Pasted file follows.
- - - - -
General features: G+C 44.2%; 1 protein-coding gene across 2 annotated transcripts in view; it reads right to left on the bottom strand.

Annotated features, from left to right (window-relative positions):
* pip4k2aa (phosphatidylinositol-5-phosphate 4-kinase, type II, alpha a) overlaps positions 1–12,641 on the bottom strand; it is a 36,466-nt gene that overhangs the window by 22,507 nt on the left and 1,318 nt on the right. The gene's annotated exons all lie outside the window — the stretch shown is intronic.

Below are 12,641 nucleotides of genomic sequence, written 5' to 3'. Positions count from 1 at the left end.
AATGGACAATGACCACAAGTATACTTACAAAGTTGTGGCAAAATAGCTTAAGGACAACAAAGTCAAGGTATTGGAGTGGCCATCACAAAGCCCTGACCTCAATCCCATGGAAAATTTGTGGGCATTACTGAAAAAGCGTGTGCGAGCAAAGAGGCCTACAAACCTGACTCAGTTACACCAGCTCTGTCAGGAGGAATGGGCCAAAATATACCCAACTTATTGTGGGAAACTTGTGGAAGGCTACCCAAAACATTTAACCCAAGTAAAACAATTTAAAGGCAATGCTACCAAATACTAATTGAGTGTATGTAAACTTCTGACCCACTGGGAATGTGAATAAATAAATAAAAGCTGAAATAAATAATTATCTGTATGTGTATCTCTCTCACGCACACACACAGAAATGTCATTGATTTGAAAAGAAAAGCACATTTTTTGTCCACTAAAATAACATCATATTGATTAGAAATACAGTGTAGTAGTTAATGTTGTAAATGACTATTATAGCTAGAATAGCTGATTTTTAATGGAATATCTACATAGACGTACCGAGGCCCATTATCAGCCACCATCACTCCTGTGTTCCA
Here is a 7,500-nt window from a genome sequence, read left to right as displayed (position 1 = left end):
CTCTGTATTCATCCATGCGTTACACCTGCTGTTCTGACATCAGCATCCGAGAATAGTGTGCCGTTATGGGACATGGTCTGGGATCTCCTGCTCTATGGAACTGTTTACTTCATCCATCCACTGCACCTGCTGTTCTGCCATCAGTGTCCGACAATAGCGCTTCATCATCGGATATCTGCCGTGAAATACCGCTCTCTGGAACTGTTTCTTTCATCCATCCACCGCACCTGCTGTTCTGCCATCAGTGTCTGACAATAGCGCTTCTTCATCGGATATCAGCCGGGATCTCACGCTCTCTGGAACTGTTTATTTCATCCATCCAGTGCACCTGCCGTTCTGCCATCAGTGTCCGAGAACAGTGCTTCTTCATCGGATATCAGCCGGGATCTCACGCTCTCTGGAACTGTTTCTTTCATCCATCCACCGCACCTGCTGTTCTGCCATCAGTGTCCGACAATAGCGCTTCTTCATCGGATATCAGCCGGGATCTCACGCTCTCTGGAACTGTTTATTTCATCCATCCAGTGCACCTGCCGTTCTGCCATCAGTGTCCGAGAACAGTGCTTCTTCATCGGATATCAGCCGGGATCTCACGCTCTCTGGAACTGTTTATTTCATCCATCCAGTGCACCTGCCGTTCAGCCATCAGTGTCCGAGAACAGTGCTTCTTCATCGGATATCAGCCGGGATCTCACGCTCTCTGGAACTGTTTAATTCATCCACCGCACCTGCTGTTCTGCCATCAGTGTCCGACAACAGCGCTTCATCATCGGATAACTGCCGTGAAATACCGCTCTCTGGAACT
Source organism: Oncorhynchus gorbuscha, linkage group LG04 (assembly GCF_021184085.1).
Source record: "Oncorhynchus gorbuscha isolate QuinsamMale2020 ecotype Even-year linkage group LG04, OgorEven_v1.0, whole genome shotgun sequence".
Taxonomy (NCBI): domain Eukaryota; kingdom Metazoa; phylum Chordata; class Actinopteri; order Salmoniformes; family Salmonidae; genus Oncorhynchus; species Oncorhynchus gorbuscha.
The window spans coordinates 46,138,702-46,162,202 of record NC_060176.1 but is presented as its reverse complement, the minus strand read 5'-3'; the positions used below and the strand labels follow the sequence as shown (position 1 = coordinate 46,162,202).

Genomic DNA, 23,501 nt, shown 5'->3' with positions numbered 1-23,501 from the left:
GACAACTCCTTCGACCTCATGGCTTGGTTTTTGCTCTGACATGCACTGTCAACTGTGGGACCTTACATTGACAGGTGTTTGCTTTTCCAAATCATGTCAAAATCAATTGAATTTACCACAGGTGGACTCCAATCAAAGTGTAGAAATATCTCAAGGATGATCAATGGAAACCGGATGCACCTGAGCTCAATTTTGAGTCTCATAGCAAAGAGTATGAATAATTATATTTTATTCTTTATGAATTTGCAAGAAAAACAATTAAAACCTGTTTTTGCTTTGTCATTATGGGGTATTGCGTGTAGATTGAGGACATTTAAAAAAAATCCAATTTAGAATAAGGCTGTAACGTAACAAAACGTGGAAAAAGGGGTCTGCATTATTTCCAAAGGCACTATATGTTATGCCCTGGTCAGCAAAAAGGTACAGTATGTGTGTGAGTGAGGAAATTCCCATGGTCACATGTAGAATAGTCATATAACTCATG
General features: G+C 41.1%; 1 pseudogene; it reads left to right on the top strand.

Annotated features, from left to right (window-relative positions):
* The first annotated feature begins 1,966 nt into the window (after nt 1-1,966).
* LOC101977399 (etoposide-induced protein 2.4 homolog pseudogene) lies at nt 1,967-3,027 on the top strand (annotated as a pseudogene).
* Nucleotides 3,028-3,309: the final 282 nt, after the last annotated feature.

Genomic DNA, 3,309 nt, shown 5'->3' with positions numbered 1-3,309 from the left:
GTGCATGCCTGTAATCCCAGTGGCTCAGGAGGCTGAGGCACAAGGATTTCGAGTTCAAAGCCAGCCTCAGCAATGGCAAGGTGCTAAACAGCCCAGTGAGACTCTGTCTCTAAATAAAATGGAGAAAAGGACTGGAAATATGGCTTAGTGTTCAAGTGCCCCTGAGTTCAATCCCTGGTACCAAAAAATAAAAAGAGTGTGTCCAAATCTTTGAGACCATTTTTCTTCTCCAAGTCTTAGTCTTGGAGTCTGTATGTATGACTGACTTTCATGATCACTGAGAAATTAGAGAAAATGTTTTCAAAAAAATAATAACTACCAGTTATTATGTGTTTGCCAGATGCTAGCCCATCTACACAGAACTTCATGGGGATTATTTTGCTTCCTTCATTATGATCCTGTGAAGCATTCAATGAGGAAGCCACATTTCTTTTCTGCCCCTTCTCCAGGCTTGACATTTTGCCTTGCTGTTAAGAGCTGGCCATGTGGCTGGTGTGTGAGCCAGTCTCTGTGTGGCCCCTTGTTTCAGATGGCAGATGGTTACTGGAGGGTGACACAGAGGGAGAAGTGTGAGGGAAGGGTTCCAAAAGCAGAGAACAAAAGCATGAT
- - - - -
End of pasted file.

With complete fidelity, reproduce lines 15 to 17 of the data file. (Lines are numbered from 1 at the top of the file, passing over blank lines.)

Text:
Annotated features, from left to right (window-relative positions):
* The first annotated feature begins 1,966 nt into the window (after nt 1-1,966).
* LOC101977399 (etoposide-induced protein 2.4 homolog pseudogene) lies at nt 1,967-3,027 on the top strand (annotated as a pseudogene).